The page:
New York’s teachers are eligible for vaccines — if they can get an appointment – Times Union

COVID-19 vaccinations for teachers should decrease the number of interruptions to in-school learning, but first, they must get through the state’s buggy enrollment process.

Teachers, school administrators, bus drivers, school food service workers, day care staff, and in-person college instructors all became eligible for the shots on Monday as part of phase “1b” in New York’s vaccine distribution schedule.

Many county websites are not yet set up to register people for the vaccine. Residents who are included in the 1b category are asked instead to fill out a pre-eligibility form on the State Department of Health website or call 1-833-NYS-4-VAX (1-833-697-4829) to register to receive the vaccine.

But supplies are limited and appointments could be scheduled several weeks out, local health and county officials warn. They are urging the public to be patient as the system could quickly become overloaded.

“While this is exciting news, we still likely have at least another six months until we can reach herd immunity with the vaccine,” Albany County Executive Dan McCoy said. “Until then, we need everyone to wear a mask, socially distance, get tested and stay home as much as possible.”

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If the rollout is successful, it could reduce the number of disruptions to in-person learning in Capital Region schools, where most districts have at some point temporarily switched to remote-only learning due to staff shortages.

But some school districts have circulated an eligibility form that is incorrect and has left many confused. The form asks enrollees to specify the date of their first shot— even though most have not received any shots –and leaving the question blank was not an option.

To check eligibility and be referred to a vaccine site, go to, a spokeswoman for the state Department of Health said.

After completing the initial eligibility form, enrollees can view a directory of vaccination sites that link to generic hospital homepages and automated phone lines, with some that lead nowhere.

The state website is also directing people to sites not offering the vaccine like Schenectady High School and Saratoga’s Maple Avenue Middle School, prompting the districts to put out notices clarifying that the COVID-19 vaccine is not available at the schools.

“We have fielded some calls — some from within — asking ‘Is this accurate?’ and DOH is fielding calls about it as well,” Schenectady schools spokeswoman Karen Corona said.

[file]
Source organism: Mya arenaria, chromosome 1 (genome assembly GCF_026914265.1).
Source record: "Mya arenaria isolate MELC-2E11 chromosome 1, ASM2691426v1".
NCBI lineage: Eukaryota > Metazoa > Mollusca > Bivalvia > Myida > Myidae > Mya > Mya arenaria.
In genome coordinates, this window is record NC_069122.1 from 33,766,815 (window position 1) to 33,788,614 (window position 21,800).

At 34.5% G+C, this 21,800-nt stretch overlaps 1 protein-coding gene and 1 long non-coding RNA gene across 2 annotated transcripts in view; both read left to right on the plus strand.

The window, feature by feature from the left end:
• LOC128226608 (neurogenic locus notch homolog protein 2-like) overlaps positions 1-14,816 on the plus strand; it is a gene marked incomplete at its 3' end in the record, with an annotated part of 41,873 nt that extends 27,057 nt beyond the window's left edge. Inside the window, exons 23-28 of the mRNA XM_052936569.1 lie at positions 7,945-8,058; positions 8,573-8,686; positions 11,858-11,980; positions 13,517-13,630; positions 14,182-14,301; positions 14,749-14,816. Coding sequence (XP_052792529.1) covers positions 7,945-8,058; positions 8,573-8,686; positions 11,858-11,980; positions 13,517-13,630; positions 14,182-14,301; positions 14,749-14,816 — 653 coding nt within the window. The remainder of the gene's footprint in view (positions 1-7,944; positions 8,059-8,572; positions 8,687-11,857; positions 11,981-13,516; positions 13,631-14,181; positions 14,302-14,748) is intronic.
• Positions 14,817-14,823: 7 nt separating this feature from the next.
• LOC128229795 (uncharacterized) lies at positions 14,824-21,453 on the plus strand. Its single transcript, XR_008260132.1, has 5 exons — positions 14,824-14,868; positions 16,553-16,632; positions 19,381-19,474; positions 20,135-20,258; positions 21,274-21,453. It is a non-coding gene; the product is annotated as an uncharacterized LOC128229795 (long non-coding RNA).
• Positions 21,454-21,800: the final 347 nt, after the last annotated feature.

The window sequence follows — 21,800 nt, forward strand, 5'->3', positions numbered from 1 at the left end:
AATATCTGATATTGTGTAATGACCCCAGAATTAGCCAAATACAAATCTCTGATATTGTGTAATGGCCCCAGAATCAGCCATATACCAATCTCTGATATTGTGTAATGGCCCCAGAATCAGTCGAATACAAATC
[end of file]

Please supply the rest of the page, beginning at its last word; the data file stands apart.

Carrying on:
In Albany County, some teachers say they were able to set up appointments early through various web links that circulated in Facebook groups and text message chains. The online forms – hosted by the state Department of Health on behalf of care providers like Hometown Healthcare in Schenectady – asked enrollees to certify that they would be eligible “at the time of the appointment.”

Teachers in North Colonie Central Schools told the Times Union they were notified by school officials that a link they used to sign up for upcoming appointments at the Times Union Center in downtown Albany was supposed to be inactive and they would have to cancel their appointments and re-enroll. But now most available appointments have been snapped up.

“There is a group of us that have our colleagues’ information, so if we find appointments, we can also make them for our colleagues,” said Tracy Sangaré, who teachers English in grades 4-6 in North Colonie.

Teachers in Albany City Schools say they were also able to pre-register over the weekend for vaccine appointments at the Schenectady site scheduled after Jan. 11. Those teachers kept their appointments.

Late Monday afternoon several teachers emailed the Times Union to say they eventually were able to schedule appointments at a  state-run vaccination clinic scheduled to open Friday at the University at Albany.

Seniors over the age of 75, who also became eligible for the vaccine on Monday, are mainly being vaccinated through pharmacies, according to Albany Medical Center’s Capital Region Vax webpage. Public employees like teachers and police officers will primarily be vaccinated through their groups’ relevant health programs or as organized by their unions, according to the website.

Laura Franz, president of the Albany Public School Teachers’ Association (APSTA), said union leaders are working to get updated information from state and local agencies out to members as soon as it’s available. Union leaders are attending a webinar with the governor’s office Monday night which may open more pathways for teachers to obtain the shots, she said.

“It’s been a really challenging day,” Franz said. “When you open up ‘1b,’ that’s a tremendous amount of people who are feeling very anxious about the rise in cases … We are trying to get as many needles into as many arms as we can.”

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New York’s teachers are eligible for vaccines — if they can get an appointment – Times Union

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